What would it be like to learn you would carry the infinite God within your womb?
This ekphrastic poem (fr. Gk ekphrasis, a rhetorical exercise of describing a work of art) follows Botticelli’s lead in opening up a space of consciousness between Gabriel’s message and Mary’s bold acceptance. The poem is both meditation and art criticism. It interprets the painting, which is itself already an interpretation, and both invite interpretation from the reader. Thus, this poem about a painting about the annunciation of the incarnation participates in our own embodiment through imaginative conversation with other minds.
The Costello Annunciation
Botticelli’s Cestello Annunciation
The angel has already said, Be not afraid.
He’s said, The power of the Most High
will darken you. Her eyes are downcast and half closed.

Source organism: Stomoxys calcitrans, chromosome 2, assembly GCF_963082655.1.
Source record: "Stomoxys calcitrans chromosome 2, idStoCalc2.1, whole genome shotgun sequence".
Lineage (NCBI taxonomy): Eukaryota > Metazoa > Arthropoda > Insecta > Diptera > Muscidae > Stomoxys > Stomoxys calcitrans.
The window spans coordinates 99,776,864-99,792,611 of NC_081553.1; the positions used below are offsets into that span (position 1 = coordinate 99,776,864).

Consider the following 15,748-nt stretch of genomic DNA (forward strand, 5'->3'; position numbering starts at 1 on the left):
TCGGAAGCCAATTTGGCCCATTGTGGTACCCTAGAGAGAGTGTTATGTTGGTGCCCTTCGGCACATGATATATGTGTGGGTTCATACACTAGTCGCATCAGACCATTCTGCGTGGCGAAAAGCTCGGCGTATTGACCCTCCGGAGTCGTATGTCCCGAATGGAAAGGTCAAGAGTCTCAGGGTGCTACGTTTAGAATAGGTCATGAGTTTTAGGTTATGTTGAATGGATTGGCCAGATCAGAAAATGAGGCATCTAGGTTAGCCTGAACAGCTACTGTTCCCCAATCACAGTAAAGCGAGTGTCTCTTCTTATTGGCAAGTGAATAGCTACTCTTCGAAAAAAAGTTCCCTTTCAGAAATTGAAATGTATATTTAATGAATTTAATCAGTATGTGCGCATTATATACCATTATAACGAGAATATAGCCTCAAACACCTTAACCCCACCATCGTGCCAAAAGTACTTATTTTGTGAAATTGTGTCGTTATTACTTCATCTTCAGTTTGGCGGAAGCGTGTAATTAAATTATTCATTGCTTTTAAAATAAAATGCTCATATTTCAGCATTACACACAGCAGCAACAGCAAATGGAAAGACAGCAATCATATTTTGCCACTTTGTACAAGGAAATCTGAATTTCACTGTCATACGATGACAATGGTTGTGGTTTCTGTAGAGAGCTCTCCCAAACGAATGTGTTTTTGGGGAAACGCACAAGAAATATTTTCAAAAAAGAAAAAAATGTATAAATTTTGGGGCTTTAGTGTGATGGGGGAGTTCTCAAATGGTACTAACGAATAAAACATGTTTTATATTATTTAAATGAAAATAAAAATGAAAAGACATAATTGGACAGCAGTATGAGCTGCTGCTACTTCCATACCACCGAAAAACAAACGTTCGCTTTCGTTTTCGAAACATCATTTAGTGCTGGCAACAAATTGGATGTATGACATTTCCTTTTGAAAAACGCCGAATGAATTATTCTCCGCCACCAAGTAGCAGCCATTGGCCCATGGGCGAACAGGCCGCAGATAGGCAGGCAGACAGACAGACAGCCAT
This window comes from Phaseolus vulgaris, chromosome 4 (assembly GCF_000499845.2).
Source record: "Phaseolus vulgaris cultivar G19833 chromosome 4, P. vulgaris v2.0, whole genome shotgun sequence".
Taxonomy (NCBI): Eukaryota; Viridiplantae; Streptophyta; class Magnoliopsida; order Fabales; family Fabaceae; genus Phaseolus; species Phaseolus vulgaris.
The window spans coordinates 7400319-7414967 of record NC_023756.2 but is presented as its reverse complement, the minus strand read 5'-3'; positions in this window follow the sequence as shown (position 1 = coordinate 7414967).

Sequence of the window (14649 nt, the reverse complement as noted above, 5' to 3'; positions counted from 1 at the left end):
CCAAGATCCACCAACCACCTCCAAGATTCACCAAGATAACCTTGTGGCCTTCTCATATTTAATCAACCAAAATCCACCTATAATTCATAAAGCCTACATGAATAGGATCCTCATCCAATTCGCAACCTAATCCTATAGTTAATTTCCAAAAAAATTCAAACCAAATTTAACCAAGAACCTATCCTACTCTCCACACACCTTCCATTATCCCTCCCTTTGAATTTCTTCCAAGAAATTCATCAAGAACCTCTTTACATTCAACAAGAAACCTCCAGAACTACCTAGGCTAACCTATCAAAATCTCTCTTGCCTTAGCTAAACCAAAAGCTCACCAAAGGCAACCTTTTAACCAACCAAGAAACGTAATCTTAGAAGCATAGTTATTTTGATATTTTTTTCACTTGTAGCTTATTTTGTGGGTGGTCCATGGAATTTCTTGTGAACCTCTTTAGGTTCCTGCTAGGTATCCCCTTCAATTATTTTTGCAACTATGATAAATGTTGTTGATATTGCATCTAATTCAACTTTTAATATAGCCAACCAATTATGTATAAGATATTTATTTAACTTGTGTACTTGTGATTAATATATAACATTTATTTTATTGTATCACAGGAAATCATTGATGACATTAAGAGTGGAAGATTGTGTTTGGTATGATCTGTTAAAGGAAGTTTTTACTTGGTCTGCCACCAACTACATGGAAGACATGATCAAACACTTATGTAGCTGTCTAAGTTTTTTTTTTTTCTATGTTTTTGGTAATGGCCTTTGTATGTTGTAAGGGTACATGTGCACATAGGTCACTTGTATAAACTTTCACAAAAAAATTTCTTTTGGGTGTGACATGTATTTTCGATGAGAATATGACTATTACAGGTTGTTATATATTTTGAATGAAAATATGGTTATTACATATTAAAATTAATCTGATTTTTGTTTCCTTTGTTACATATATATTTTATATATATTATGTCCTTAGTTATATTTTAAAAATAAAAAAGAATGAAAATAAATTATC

And there’s a long pause—a pause here of forever—
as the angel crowds her. She backs away,
her left side pressed against the picture frame.
He kneels. He’s come in all unearthly innocence
to tell her of glory—not knowing, not remembering
how terrible it is. And Botticelli
gives her eternity to turn, look out the doorway, where
on a far hill floats a castle, and halfway across
the river toward it juts a bridge, not completed—
and neither is the touch, angel to virgin,
both her hands held up, both elegant, one raised
as if to say stop, while the other hand, the right one,
reaches toward his; and, as it does, it parts her blue robe
and reveals the concealed red of her inner garment
to the red tiles of the floor and the red folds
of the angel’s robe. But her whole body pulls away.
Only her head, already haloed, bows,
acquiescing. And though she will, she’s not yet said,
Behold, I am the handmaid of the lord,
as Botticelli, in his great pity,
lets her refuse, accept, refuse, and think again.
Andrew Hudgins, in Upholding Mystery: An Anthology of Contemporary Christian Poetry. Ed. David Impasto. Oxford University Press, 1997.